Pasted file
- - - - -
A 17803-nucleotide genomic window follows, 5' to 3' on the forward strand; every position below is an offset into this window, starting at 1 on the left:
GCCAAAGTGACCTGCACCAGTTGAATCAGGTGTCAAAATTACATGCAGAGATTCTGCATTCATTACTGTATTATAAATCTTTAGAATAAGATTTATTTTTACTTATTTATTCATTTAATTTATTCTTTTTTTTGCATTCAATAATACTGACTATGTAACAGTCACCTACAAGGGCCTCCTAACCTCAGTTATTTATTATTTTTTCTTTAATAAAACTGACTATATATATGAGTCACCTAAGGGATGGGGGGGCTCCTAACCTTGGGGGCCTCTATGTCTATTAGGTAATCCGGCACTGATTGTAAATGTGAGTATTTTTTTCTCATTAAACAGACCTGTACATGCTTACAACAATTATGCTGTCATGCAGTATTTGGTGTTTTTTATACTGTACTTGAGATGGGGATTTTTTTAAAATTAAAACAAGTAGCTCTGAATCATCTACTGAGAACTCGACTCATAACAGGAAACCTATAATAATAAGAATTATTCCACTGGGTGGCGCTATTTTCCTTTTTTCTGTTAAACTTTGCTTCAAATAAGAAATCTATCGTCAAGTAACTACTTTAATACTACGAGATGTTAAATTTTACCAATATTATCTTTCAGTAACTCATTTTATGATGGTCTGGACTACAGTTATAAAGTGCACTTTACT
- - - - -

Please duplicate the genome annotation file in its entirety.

A 17803-nucleotide genomic window follows, 5' to 3' on the forward strand; every position below is an offset into this window, starting at 1 on the left:
GCCAAAGTGACCTGCACCAGTTGAATCAGGTGTCAAAATTACATGCAGAGATTCTGCATTCATTACTGTATTATAAATCTTTAGAATAAGATTTATTTTTACTTATTTATTCATTTAATTTATTCTTTTTTTTGCATTCAATAATACTGACTATGTAACAGTCACCTACAAGGGCCTCCTAACCTCAGTTATTTATTATTTTTTCTTTAATAAAACTGACTATATATATGAGTCACCTAAGGGATGGGGGGGCTCCTAACCTTGGGGGCCTCTATGTCTATTAGGTAATCCGGCACTGATTGTAAATGTGAGTATTTTTTTCTCATTAAACAGACCTGTACATGCTTACAACAATTATGCTGTCATGCAGTATTTGGTGTTTTTTATACTGTACTTGAGATGGGGATTTTTTTAAAATTAAAACAAGTAGCTCTGAATCATCTACTGAGAACTCGACTCATAACAGGAAACCTATAATAATAAGAATTATTCCACTGGGTGGCGCTATTTTCCTTTTTTCTGTTAAACTTTGCTTCAAATAAGAAATCTATCGTCAAGTAACTACTTTAATACTACGAGATGTTAAATTTTACCAATATTATCTTTCAGTAACTCATTTTATGATGGTCTGGACTACAGTTATAAAGTGCACTTTACT